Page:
Saturday, November 17, 2012

Twinkies Are Toast!

That's it! Twinkies are toast!

After a run of grocery stores, no doubt the shelves where the junk food introduced when Boomer's were kids will soon have some other brand of sugar fix to offer.

But it won't be from the folks who brought us Wonder Bread and Hostess cupcakes.They've shut their doors and given all their workers pink slips.

Somewhere between 1948 and 1950 I sank my baby teeth into my first chocolate, cream- filled Hostess cupcake. A bakery truck used to drive to our door out on our Ohio farm, and the driver would gleefully write out a bill on those occasions when my brother and I would let him in the door and unload the goods. 

I would wash mine down with a glass of chocolate-flavored Ovaltine, while my grandmother would lecture me about not chewing my food enough to let the digestive enzymes from my saliva do their work.(She also used to tell me a penny would turn green if I dropped it into a glass of Coke. I laughed then because I thought she was behind the times. Now I think she was brilliant.)

Absent back then,  Hostess products would have left a significant void in all of the sugary snacks available to Americans.

Not so now.

That's because high-fructose corn syrup laces most of the food products in those middle grocery aisles. If it's in a box or a can, it's probably got sugar, fat or salt; often, all three.

Back in the day when Twinkies premiered, most Americans were fairly fit. But as a society, we became more prosperous, we accumulated more stuff, and we began to eat a lot more food.

Food was no longer fuel for our bodies three times a day; smewhere along the way we became hooked, and food became a drug of choice.

Few people will go through withdrawal in the absence of Twinkies. There's still plenty of sugar out there.

Sunday, November 4, 2012

Signficant Change Starts With Just a Shift

I attended an obesity conference here in town last week.

We all know the situation is grim. Just take a look around.

The room was filled with worried professionals who work to serve health care and wellness. They know it's a situation that not only destroys a person's health, but collectively it is on track to bankrupt the country.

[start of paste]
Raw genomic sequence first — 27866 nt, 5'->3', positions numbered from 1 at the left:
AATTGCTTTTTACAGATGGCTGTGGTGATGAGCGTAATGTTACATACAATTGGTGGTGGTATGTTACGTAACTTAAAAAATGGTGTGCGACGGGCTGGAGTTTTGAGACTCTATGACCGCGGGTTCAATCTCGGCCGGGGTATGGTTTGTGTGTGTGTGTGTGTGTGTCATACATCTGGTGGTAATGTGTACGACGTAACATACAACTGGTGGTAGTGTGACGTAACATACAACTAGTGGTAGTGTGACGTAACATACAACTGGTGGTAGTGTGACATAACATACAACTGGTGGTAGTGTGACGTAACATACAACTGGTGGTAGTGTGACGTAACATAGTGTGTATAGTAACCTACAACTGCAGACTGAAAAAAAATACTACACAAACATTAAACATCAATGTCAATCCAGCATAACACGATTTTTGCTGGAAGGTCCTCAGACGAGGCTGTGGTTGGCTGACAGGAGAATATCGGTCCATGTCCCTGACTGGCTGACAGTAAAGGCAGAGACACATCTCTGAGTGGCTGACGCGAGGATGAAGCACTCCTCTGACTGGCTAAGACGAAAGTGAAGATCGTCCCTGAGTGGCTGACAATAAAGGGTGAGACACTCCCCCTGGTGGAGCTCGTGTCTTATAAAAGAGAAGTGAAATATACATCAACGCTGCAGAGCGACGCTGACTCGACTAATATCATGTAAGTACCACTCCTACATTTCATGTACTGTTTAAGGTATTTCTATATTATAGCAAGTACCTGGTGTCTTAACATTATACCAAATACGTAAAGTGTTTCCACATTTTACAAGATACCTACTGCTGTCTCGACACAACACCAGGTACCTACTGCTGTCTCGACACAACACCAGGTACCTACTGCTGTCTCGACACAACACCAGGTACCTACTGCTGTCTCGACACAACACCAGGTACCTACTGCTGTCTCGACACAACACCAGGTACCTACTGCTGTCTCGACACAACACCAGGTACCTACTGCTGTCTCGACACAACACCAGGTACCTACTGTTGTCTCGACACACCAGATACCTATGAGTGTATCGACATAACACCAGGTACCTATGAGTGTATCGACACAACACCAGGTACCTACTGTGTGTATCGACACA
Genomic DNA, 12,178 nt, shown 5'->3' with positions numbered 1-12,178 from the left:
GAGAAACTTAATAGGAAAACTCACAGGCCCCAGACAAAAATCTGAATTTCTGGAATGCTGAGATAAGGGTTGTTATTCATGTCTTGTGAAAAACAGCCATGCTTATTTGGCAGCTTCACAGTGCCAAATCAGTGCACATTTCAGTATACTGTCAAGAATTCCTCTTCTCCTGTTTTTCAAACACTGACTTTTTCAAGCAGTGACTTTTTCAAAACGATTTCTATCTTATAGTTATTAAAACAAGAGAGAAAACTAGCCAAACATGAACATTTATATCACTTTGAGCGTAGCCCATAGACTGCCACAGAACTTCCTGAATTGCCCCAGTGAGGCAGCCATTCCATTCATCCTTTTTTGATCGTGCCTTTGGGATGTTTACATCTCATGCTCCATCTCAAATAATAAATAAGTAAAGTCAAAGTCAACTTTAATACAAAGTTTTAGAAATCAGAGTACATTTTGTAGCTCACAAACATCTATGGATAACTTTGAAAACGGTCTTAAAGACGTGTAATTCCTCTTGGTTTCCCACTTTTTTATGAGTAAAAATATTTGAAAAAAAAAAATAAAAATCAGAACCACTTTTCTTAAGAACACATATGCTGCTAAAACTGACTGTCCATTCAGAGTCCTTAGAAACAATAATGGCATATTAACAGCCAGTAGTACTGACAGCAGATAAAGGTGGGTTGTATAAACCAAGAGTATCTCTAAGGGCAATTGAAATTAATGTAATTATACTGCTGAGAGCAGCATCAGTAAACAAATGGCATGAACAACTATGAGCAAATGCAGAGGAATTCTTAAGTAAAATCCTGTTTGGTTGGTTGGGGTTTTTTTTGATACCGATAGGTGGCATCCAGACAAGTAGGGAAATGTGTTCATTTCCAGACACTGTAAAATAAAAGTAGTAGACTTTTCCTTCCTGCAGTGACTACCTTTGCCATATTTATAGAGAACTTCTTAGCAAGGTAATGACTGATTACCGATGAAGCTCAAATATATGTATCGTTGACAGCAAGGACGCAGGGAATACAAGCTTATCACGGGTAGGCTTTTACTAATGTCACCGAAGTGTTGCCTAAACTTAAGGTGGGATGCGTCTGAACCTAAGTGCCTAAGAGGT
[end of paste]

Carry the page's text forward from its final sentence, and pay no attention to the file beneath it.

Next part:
Understandably, not a few people doubt their ability to make themselves healthier because they've failed before; and they assume that, should they try, they'll fail again.

Someone who is 25 or more pounds overweight (much of the population), living with the stress of an uncertain economy (most of the population) can't find the first rung on the ladder towards gaining some sense of control.

There seems to be little sense of "space" amidst the complexities of the world in which we live where we can collect ourselves and consciously decide our course, and then carry it out. We're blown all over the place by the winds of change.

We live in a culture of people who frame reality around the way it's gonna be someday rather than the way it is. Our minds reside in the realm of expectations, putting any decisions that might carry us forward on hold. Maybe that's what's been modeled for them in their families, or what's projected through media advertising. What we want is always somehow out of reach, but we wish and hope for that to change.

Those are extremely strong beliefs ~ enough to solidly stop any forward momentum.

Those are the beliefs of the disempowered, but it's really a short distance to empowerment.

That's becuase the most significant changes are only the slightest shifts; when you choose to go without fries when you order that cheeseburger, or drink from your water bottle instead of a soda cup.

It can be when you steam some diced broccoli and carrots to mix with the kids' mac and cheese; and then take them for a 10 minute walk around the neighborhood instead of heading right to the TV.

Or maybe you give your husband or wife a hug and just say "I love you" for no reason, and feel how that feeds your heart so much more than does food.

Those represent those "first rungs" we're looking for on the road to better health!